UK online gambling operators have been warned to uphold transparency and safety standards in their products or face regulatory smackdown.
On Friday, the UK Gambling Commission (UKGC) issued a ‘games warning for online operators,’ citing the regulator’s discovery that six of its online licensees were offering products that offered ‘feature buy-in’ facilities on ‘slots style games.’
The games in question allowed players the chance to stake “significant” sums to access a bonus offer without the need to play through the game’s initial stages. The UKGC said one of these games was charging “more than £3,000” to accelerate access to the bonus offer via this method.
While all six of the offending operators have since removed the ‘feature buy-in’ element from their games, the UKGC saw fit to remind all of its licensees that its online gambling software technical standards prohibit products from actively encouraging customers to increase their stake or the amount they have decided to gamble.
In other UKGC news, the regulator briefly posted an announcement to its website declaring the establishment of a series of working groups aimed at further reducing the potential for gambling harm. The notice was almost immediately taken offline for as yet unknown reasons.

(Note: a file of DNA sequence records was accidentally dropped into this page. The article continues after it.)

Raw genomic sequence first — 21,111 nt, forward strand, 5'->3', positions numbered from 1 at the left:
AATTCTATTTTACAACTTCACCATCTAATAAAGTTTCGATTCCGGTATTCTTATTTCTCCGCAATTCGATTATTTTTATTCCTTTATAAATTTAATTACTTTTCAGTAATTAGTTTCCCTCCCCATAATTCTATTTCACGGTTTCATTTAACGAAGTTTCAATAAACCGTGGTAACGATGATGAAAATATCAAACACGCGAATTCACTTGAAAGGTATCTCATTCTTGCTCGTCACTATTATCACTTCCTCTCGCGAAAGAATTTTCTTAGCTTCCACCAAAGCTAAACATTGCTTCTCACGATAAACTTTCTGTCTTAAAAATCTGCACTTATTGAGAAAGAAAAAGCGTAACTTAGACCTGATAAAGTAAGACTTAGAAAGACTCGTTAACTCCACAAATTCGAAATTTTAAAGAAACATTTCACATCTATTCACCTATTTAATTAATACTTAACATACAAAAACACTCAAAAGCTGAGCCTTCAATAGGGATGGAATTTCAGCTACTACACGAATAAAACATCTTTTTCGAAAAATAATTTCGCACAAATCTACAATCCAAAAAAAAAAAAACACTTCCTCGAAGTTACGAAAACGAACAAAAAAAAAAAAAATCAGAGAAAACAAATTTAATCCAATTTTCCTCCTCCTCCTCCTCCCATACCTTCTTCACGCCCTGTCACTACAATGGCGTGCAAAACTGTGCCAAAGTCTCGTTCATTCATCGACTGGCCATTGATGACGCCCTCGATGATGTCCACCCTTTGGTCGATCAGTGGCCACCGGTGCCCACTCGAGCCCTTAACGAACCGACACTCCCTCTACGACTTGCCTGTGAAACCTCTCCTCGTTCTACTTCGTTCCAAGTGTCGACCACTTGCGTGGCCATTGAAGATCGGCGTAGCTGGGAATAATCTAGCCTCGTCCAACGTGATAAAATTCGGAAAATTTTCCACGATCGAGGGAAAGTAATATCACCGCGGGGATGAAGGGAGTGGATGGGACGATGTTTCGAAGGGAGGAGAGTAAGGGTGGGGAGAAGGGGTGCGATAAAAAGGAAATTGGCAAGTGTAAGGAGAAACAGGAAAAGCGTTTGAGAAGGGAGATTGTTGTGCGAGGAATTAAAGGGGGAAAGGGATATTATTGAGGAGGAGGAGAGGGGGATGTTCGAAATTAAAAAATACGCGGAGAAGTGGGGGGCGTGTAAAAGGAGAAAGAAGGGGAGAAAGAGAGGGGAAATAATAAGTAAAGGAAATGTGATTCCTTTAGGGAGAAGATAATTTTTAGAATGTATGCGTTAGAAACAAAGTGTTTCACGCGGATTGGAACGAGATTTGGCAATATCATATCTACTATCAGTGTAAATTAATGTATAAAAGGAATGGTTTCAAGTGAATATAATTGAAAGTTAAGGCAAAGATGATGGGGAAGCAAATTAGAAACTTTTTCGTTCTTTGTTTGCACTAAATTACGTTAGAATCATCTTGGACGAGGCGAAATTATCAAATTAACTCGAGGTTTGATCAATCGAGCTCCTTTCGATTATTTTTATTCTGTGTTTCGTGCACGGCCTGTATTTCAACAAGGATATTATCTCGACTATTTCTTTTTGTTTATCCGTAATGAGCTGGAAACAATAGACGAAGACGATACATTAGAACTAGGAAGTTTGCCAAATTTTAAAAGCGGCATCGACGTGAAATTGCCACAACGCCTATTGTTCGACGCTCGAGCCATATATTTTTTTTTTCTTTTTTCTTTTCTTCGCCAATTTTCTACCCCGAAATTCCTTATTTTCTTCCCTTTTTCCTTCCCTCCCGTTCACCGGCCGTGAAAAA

The announcement cited four licensees – GVC Holdings, Playtech, Scientific Games and The Stars Group’s Sky Betting & Gaming (SBG) subsidiary – who would be working with the regulator to further the aims of these groups.
GVC was tipped as helping the UKGC deal with operators’ VIP gambling programs, specifically, the incentives that operators provide their high-rollers to ensure they keep gambling. These VIP programs recently came under fire following the disclosure of an internal UKGC report that revealed the scale to which VIPs contribute to operator deposits.
SBG will reportedly assist the UKGC’s working group on gambling advertising concerns, while Playtech and Sci-Games will work to develop a sector-wide policy for game design, presumably to ensure that the aforementioned ‘feature buy-in’ and other ill-advised incentives don’t lure vulnerable gamblers down the garden path.
UKGC CEO Neil McArthur said the four firms would provide “expertise and experience” to the working groups, which aim to “achieve the reduction in the numbers of people experiencing or at risk from gambling-related harm that we need to see.”
The UKGC recently announced that gambling on credit cards would be off-limits as of April 14 and McArthur said Friday that he wanted to see licensees make serious progress on reducing problem gambling by that date.